Study of Brain Networks Shows Differences in Children with OCD
[Source: Medical News Today]
A new study by scientists at the Wayne State University School of Medicine demonstrates that communication between some of the brain’s most important centers is altered in children with obsessive-compulsive disorder.
The research led by the Department of Psychiatry and Behavioral Neuroscience’s David Rosenberg, M.D., and Vaibhav Diwadkar, Ph.D., sheds significant light on our understanding of how brain networks contribute to obsessive-compulsive disorder in youth.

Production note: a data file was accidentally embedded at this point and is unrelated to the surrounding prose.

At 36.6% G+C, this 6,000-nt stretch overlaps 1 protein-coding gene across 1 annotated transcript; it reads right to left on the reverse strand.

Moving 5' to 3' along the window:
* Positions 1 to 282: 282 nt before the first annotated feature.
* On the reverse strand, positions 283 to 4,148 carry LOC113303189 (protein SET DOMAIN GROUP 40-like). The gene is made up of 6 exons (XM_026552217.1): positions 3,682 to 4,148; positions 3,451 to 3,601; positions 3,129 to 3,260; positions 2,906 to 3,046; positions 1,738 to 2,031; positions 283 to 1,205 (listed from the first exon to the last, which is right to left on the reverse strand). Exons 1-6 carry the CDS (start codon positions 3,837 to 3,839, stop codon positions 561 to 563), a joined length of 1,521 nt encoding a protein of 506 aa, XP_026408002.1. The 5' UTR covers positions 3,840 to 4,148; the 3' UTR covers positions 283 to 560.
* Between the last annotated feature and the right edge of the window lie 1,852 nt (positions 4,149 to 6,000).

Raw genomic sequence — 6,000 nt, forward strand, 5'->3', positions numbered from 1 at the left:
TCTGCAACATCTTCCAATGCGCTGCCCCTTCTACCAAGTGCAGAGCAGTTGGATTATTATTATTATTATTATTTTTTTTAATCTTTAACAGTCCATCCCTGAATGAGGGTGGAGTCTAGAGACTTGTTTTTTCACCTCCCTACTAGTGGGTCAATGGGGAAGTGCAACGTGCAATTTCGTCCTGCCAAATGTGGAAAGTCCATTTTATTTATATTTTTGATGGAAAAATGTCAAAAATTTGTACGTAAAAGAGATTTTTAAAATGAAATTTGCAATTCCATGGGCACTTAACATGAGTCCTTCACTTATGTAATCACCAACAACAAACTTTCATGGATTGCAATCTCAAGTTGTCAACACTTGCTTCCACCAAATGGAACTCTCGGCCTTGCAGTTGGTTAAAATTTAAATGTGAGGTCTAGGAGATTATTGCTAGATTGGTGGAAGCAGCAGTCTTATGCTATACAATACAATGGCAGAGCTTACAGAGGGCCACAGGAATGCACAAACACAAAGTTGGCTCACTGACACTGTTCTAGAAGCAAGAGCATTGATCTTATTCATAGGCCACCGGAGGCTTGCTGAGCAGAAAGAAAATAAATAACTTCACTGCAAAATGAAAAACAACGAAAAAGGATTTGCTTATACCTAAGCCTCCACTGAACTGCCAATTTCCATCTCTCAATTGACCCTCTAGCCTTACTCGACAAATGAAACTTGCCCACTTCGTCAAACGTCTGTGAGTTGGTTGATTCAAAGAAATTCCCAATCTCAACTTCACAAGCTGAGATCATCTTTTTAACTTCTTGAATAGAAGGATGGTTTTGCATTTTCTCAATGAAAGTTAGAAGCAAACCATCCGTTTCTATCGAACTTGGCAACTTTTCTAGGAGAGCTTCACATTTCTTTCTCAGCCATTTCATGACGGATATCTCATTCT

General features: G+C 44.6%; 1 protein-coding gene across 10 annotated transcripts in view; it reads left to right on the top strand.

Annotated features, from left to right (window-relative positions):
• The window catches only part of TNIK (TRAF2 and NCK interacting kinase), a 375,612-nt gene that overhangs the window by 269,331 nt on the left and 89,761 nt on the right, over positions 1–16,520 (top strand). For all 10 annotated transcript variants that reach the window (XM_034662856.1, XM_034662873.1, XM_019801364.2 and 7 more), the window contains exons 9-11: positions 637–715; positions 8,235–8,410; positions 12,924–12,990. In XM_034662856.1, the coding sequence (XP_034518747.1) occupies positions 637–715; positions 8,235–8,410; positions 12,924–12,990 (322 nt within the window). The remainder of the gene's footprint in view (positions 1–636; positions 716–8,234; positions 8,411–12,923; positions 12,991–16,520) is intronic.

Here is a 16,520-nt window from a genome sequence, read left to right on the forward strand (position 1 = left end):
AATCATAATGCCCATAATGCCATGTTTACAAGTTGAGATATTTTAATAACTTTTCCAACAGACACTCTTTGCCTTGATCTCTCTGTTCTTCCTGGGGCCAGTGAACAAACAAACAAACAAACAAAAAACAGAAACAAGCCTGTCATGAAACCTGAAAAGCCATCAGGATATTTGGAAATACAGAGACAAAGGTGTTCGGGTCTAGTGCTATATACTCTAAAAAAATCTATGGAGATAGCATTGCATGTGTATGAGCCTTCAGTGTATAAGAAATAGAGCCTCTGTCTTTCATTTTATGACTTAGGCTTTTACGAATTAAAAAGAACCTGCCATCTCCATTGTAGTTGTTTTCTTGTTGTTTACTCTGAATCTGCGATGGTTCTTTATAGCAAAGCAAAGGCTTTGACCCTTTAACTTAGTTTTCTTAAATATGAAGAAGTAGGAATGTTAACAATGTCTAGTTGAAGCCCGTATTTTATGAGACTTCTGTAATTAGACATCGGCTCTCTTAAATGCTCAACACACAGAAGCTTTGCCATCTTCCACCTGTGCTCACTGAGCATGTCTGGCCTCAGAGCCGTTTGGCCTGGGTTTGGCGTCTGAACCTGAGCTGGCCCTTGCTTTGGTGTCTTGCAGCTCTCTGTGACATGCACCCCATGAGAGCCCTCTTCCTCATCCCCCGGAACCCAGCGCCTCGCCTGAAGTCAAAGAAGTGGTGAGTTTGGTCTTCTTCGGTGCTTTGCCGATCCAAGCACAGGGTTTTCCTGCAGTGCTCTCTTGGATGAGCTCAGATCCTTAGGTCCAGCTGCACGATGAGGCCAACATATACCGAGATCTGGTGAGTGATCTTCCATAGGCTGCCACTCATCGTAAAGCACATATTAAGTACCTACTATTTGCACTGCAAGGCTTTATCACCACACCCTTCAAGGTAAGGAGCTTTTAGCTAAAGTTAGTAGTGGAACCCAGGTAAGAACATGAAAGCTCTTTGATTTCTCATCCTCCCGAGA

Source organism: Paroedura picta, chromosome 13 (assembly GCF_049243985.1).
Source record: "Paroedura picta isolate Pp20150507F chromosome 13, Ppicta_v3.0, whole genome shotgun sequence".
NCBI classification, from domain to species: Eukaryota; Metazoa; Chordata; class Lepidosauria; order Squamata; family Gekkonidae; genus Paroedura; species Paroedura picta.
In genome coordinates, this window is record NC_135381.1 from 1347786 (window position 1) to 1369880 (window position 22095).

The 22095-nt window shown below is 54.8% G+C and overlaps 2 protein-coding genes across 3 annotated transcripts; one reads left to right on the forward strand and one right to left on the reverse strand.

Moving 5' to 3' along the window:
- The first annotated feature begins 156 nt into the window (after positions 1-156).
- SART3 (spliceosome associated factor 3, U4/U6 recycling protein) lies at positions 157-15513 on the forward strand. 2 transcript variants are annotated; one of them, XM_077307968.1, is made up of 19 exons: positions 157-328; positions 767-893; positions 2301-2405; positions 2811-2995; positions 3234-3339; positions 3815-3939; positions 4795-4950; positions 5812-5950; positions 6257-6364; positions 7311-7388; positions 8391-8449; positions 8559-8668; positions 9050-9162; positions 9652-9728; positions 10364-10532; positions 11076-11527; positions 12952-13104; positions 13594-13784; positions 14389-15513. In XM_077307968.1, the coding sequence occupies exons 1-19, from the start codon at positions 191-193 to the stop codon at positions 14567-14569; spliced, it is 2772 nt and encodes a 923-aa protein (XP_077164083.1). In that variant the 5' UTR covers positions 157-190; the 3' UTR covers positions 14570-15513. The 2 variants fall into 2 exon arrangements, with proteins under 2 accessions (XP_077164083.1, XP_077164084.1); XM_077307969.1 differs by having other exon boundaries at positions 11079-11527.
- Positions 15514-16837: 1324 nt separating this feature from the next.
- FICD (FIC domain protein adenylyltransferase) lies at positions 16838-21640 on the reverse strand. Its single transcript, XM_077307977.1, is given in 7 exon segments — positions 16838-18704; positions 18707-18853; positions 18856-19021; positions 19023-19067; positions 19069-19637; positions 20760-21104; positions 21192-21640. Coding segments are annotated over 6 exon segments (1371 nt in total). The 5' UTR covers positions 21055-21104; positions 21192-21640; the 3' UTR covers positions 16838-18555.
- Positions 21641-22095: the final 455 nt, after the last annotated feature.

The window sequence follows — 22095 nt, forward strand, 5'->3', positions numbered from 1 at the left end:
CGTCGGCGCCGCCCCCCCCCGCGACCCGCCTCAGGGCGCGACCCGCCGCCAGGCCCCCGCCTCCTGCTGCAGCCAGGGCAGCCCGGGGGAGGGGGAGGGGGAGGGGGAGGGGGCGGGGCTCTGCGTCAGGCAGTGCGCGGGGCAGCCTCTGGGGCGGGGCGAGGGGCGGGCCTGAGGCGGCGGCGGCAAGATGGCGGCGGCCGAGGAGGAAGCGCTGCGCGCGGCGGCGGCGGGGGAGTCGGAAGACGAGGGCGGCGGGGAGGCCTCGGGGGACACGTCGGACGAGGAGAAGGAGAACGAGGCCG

The study included youth with a diagnosis of OCD and a comparison group free of psychiatric illness. The investigators used functional magnetic resonance imaging, or fMRI, to collect brain responses while participants engaged in a basic working memory task. Task difficulty was varied to evoke activity in a core brain sub-network responsible for implementing complex processes such as cognitive control. Then, using sophisticated network analyses, the investigators quantified differences in brain network function between the two groups.
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